Dried blood spots (DBS) are an easy to collect sample-type that can stabilize biological material at ambient temperature for transport and storage, making them ideal for use in resource-limited settings (RLS). We investigated the effect of storage temperature and duration on ability to detect mixed HIV-1 viral RNA populations, and subsequently viral RNA populations in a background of proviral DNA. Part one of the study used DBS samples of whole blood spiked with specific quantities of HIV-1 subtype-B and -C RNA to study mixed virus population detection. Part two used DBS comprising of HIV-1 subtype-B proviral DNA containing U1 cells combined with HIV-1 subtype-C RNA to mimic HIV-1 infected clinical samples as a model system to study the relative stability of HIV-1 RNA and DNA in DBS. Prepared DBS were stored at -20°C and +30°C for periods of one day, one, two, and four weeks. Samples were genotyped to determine changes in the detection of mixtures in the sample over time. From two weeks onwards, storage at +30°C resulted in gradual, time-related reduction in the detection of mixed virus population at log10 VL 4.0 but not at log10 5.0. Proviral DNA and viral RNA were both stable for at least 52 weeks when stored at -20°C, compared to progressive RNA decay over time at +30°C. DBS storage conditions and duration had a significant effect on HIV-1 RNA amplification. Our results demonstrate that DBS storage at ambient temperature (+30°C) should not exceed two weeks, with longterm storage at -20°C or lower. © 2015 Aitken et al. This is an open access article distributed under the terms of the Creative Commons Attribution License, which permits unrestricted use, distribution, and reproduction in any medium, provided the original author and source are credited.
Balinda S.N.,Joint Clinical Research Center |
Ondoa P.,Amsterdam Institute for Global Health and Development |
Obuku E.A.,Joint Clinical Research Center |
Kliphuis A.,PharmAccess International |
And 7 more authors.
PLoS ONE | Year: 2016
Background: WHO recommends regular viral load (VL) monitoring of patients on antiretroviral therapy (ART) for timely detection of virological failure, prevention of acquired HIV drug resistance (HIVDR) and avoiding unnecessary switching to second-line ART. However, the cost and complexity of routine VL testing remains prohibitive in most resource limited settings (RLS). We evaluated a simple, low-cost, qualitative viral-failure assay (VFA) on dried blood spots (DBS) in three clinical settings in Uganda. Methods: We conducted a cross-sectional diagnostic accuracy study in three HIV/AIDS treatment centres at the Joint Clinical Research Centre in Uganda. The VFA employs semi-quantitative detection of HIV-1 RNA amplified from the LTR gene. We used paired dry blood spot (DBS) and plasma with the COBASAmpliPrep/COBASTaqMan, Roche version 2 (VLref) as the reference assay. We used the VFA at two thresholds of viral load, (>5,000 or >1,000 copies/ml). Results: 496 paired VFA and VLref results were available for comparative analysis. Overall, VFA demonstrated 78.4%sensitivity, (95% CI: 69.7%-87.1%), 93% specificity (95% CI: 89.7%- 96.4%), 89.3% accuracy (95% CI: 85%-92%) and an agreement kappa = 0.72 as compared to the VLref. The predictive values of positivity and negativity among patients on ART for >12 months were 72.7%and 99.3%, respectively. Conclusions: VFA allowed 89%of correct classification of VF. Only 11%of the patients weremisclassified with the potential of unnecessary or late switch to second-line ART. Our findings present an opportunity to roll out simple and affordable VLmonitoring for HIV-1 treatment in RLS. © 2016 Balinda et al.This is an open access article distributed under the terms of the Creative Commons Attribution License, which permits unrestricted use, distribution, and reproduction in any medium, provided the original author and source are credited.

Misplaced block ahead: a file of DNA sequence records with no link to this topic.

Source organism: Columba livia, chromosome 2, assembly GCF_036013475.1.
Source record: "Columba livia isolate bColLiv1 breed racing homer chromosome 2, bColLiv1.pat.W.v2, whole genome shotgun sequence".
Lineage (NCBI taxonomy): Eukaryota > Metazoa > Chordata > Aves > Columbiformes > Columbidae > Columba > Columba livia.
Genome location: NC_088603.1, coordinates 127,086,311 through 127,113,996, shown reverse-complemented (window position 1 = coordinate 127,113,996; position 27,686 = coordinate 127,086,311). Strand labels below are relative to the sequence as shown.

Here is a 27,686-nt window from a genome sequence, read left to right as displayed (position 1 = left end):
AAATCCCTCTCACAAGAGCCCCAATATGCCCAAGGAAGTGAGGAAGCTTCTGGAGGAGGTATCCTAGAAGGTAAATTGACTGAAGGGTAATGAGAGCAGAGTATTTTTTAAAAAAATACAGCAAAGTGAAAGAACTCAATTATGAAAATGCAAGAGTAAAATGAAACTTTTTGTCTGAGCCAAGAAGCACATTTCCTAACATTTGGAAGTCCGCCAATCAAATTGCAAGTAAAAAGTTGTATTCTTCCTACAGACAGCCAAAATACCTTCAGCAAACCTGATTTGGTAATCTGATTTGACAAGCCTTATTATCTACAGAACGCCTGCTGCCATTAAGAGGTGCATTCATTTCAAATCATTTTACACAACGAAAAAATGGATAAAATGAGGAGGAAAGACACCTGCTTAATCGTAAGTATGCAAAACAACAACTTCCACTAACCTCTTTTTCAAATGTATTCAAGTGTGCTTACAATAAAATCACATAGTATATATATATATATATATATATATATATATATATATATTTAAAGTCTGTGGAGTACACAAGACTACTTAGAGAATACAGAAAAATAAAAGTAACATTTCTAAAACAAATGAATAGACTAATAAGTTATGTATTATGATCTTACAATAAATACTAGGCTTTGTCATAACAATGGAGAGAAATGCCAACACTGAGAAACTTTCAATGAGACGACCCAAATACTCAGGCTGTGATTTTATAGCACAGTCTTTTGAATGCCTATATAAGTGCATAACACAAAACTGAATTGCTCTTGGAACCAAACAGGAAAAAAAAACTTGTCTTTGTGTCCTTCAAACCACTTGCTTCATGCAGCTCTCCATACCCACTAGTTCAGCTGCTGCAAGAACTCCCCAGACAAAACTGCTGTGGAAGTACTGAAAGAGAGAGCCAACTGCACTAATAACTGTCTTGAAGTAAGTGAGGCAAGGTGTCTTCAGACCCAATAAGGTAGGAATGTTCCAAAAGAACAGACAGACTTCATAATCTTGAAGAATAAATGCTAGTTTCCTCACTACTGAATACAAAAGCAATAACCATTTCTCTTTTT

Aitken S.C.,University Utrecht |
Aitken S.C.,University of Witwatersrand |
Kliphuis A.,University Utrecht |
Wallis C.L.,University of Witwatersrand |
And 8 more authors.
Journal of Clinical Virology | Year: 2012
Background: High cost and varying sensitivity for non-B HIV-1 subtypes limits application of current commercial kits for HIV-1 drug resistance genotyping of all major HIV-1 group-M subtypes. Objectives: Our research aimed to develop and validate an assay specific for all major HIV-1 group-M subtypes for use as an alternative to commercial assays for HIV-1 protease (PR) and reverse transcriptase (RT) drug resistance genotyping. Study design: A nested RT-PCR encompassing the entire PR and RT up to amino acid 321 of HIV-1 was designed to detect HIV-1 group-M subtypes. Primers compatible with group-M subtypes were defined and analytical sensitivity of the assay evaluated using a panel of reference viruses for subtypes A-H and CRF01_AE. The assay was subsequently evaluated on 246 plasma samples from HIV-1 infected individuals harboring various group-M subtypes and viral loads (VLs). Results: All major group-M HIV-1 subtypes were detected with an overall analytical sensitivity of 1.00E+03 RNA copies/ml. Application of the genotyping assay on 246 primarily African clinical samples comprising subtypes A (n= 52; 21.7%), B (n= 12; 5.0%), C (n= 127; 52.9%), D (n= 25; 10.4%), CRF01_AE (n= 10; 4.2%), and CRF02_AG (n= 10; 4.2%), and unassigned variants (n= 10; 4.2%), VL range 4.32E+02-8.63E+06 (median 2.66E+04) RNA copies/ml, was ∼98% successful. Conclusions: A group-M subtype-independent genotyping assay for detection of HIV-1 drug resistance was developed. The described assay can serve as an alternative to commercial assays for HIV-1 drug resistance genotyping in routine diagnostics, and for surveillance and monitoring of drug resistance in resource-limited settings (RLS). © 2012 Elsevier B.V.